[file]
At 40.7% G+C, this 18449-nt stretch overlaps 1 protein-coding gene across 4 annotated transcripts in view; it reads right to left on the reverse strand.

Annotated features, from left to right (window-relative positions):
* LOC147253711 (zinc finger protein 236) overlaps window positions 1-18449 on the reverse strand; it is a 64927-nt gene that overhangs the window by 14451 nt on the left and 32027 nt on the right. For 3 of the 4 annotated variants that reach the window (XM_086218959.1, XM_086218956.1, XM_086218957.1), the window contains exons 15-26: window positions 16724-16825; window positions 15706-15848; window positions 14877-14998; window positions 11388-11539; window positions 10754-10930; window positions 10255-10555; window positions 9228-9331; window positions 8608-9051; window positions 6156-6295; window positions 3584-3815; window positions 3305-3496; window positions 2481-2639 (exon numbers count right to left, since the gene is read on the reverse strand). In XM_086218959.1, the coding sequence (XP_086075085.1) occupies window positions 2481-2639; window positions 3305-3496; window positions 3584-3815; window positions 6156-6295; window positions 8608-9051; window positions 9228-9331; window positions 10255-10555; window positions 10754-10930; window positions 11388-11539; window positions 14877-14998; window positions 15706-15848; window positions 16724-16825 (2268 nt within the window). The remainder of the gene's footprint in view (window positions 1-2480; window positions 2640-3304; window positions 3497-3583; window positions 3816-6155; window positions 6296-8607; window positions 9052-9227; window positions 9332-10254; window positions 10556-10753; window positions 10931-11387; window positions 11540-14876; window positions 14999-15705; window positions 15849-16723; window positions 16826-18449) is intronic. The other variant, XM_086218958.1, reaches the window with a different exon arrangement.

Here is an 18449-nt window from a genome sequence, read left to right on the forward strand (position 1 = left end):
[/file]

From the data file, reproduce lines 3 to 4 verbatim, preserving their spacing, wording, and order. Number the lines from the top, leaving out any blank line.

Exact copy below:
* LOC147253711 (zinc finger protein 236) overlaps window positions 1-18449 on the reverse strand; it is a 64927-nt gene that overhangs the window by 14451 nt on the left and 32027 nt on the right. For 3 of the 4 annotated variants that reach the window (XM_086218959.1, XM_086218956.1, XM_086218957.1), the window contains exons 15-26: window positions 16724-16825; window positions 15706-15848; window positions 14877-14998; window positions 11388-11539; window positions 10754-10930; window positions 10255-10555; window positions 9228-9331; window positions 8608-9051; window positions 6156-6295; window positions 3584-3815; window positions 3305-3496; window positions 2481-2639 (exon numbers count right to left, since the gene is read on the reverse strand). In XM_086218959.1, the coding sequence (XP_086075085.1) occupies window positions 2481-2639; window positions 3305-3496; window positions 3584-3815; window positions 6156-6295; window positions 8608-9051; window positions 9228-9331; window positions 10255-10555; window positions 10754-10930; window positions 11388-11539; window positions 14877-14998; window positions 15706-15848; window positions 16724-16825 (2268 nt within the window). The remainder of the gene's footprint in view (window positions 1-2480; window positions 2640-3304; window positions 3497-3583; window positions 3816-6155; window positions 6296-8607; window positions 9052-9227; window positions 9332-10254; window positions 10556-10753; window positions 10931-11387; window positions 11540-14876; window positions 14999-15705; window positions 15849-16723; window positions 16826-18449) is intronic. The other variant, XM_086218958.1, reaches the window with a different exon arrangement.

Here is an 18449-nt window from a genome sequence, read left to right on the forward strand (position 1 = left end):